Basalt is a hard, black volcanic rock with less than 53 weight percent silica (SiO2). Because of basalt's low silica content, it has a low viscosity (resistance to flow). Therefore, basaltic lava flows can move quickly and often travel many kilometers from their vent. The low viscosity also aids gas bubbles in escaping without causing explosions. Common minerals in basalt include olivine, pyroxene, and plagioclase. Depending on how it is erupted, basalt can be hard and massive or crumbly and full of bubbles. Basalt is erupted at temperatures of 1100 to 1250 Centigrade.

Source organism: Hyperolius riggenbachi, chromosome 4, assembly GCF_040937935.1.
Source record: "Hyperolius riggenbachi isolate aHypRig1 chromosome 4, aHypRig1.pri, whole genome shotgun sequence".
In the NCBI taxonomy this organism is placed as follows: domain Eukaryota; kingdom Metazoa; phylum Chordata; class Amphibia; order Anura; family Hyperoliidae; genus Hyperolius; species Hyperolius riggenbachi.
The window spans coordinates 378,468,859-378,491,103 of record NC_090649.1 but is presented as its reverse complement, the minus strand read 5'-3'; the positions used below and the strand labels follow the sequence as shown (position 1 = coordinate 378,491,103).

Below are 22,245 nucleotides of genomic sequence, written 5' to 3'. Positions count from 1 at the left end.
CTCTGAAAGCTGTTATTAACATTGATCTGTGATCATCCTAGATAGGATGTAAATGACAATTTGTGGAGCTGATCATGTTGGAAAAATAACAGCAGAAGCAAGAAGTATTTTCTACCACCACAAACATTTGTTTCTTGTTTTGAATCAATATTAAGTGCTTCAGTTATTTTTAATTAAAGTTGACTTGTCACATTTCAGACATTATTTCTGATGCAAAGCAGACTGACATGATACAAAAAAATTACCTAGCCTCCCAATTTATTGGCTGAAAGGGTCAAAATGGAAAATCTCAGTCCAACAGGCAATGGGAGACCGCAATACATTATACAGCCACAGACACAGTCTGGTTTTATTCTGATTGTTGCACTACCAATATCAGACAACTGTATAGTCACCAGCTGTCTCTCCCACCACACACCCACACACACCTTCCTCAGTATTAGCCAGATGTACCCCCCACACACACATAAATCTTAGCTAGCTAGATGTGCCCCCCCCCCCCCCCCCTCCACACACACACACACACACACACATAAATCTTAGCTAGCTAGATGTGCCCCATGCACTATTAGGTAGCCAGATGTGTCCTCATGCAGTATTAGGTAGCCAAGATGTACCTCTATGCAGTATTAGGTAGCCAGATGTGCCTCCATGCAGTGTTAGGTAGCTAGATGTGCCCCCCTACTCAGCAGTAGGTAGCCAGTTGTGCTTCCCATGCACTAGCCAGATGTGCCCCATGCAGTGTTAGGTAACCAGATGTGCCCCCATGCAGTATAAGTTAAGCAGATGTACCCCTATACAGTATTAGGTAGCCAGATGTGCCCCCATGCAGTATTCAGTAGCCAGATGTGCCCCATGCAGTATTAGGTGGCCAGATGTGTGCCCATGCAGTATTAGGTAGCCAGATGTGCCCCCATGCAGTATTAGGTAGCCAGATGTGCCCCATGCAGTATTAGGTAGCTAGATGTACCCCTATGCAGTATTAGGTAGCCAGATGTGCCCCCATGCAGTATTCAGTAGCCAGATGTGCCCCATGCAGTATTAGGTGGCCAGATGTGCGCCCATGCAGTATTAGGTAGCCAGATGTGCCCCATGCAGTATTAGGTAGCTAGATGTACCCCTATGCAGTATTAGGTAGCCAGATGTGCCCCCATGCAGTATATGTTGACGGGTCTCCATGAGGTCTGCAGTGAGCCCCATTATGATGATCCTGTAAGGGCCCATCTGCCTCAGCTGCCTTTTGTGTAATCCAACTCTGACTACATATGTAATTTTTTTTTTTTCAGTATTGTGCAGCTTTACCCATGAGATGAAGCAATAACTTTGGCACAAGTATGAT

Basalt, Etna, Sicily. Photo: J. Alean